California’s efforts to legalize online poker has possibly received a major boost after a Native American tribe pulled out of a coalition which was led by PokerStars.
According to a news report, the San Manuel Band of Mission Indians has exited the coalition citing the need to focus its attention on other tribal issues. The coalition includes a number of gaming operators including PokerStars, the Hawaiian Gardens, Morongo tribe, Commerce Club and the Bicycle Club cardrooms.
PokerStars would have provided its coalition partners with an online platform should the online poker bill been approved. San Manuel is one of the 60 tribes that operate casinos in the state and runs the San Manuel Indian Bingo & Casino which is near the city of Highland. Industry observers expect the decision to have a bearing on the debate. The news report quoted a tribal executive as calling it a titanic shift in the industry landscape.
In a statement, Jacob Coin, the tribe’s executive director of public affairs said, Because this effort has taken so long and required so much tribal effort and attention … San Manuel has decided to turn to other tribal issues at this time and has thus terminated its participation in the coalition. San Manuel wishes every success to the remaining coalition members and appreciates the fine and effective working relationship it has had with all of them.
Coin added that no inference must be made from the tribe’s exit from the coalition. The development could however have a major impact on the stalled efforts to legalize online poker in the state. Legislative efforts have so far been unsuccessful due to powerful tribal groups failing to reach a consensus on bill provisions.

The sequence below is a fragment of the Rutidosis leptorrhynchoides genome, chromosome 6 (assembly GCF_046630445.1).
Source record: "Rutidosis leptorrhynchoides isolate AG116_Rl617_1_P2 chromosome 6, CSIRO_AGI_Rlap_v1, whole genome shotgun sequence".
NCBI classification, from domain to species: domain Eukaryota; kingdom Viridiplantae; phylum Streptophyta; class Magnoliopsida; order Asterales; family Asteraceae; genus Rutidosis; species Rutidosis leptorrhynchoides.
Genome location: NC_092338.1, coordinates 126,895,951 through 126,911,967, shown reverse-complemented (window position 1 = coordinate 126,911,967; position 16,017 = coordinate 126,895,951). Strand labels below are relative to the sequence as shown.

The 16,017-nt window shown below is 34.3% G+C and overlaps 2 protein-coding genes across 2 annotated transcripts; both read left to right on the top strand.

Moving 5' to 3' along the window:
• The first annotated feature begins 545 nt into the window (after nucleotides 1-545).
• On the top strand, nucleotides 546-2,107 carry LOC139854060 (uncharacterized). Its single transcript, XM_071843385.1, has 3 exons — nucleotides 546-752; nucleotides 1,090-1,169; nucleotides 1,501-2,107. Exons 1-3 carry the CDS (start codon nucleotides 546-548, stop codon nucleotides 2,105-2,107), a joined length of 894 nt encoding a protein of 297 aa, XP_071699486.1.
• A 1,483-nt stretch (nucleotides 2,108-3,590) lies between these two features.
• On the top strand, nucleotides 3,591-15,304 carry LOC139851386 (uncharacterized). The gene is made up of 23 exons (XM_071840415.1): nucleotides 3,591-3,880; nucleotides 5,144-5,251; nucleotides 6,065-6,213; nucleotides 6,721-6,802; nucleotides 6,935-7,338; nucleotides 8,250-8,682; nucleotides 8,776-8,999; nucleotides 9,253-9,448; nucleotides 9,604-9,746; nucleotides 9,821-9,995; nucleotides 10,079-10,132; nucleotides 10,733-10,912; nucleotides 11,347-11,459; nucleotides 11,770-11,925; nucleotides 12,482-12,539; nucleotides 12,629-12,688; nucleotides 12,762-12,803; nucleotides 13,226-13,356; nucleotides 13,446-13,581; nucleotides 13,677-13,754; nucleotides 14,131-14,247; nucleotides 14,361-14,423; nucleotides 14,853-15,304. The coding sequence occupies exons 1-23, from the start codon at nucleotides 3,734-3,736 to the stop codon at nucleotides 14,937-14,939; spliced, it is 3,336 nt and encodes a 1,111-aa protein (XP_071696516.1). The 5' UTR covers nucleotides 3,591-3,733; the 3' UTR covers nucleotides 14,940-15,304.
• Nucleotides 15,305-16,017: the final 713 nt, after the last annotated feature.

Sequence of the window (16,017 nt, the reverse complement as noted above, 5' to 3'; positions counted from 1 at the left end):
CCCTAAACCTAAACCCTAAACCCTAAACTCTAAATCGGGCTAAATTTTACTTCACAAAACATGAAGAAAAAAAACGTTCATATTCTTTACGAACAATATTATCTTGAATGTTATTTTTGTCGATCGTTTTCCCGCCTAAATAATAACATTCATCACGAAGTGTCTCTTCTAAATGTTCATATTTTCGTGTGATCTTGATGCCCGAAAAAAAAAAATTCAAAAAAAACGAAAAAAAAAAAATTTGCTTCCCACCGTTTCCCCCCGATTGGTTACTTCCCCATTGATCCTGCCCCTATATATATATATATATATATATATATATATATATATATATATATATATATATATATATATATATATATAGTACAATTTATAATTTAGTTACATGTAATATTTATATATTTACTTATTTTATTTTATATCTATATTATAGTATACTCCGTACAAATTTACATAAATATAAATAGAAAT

A key disagreement has revolved around permitting bad actors like PokerStars to enter the market. A group of tribes led by the Pechanga Band of Luiseño Indians have demanded strong restrictions with respect to PokerStars’ entry into the market, resulting in a clash with the tribes supporting PokerStars. The withdrawal of San Manuel leaves the Morongo Band of Mission Indians as the sole tribe supporting PokerStars’ entry.
Apart from issues with its suitability, former CEO of PokerStars parent Amaya Gaming is facing insider trading charges, which has also affected the online giant’s position. Other coalition partners – Bicycle Club and Hawaiian Gardens cardrooms – are similarly facing legal troubles of their own further weakening the coalition. A new online poker bill AB 1677 has been introduced but is not expected to gain much traction this year according to its sponsor Assemblyman Reggie Jones-Sawyer.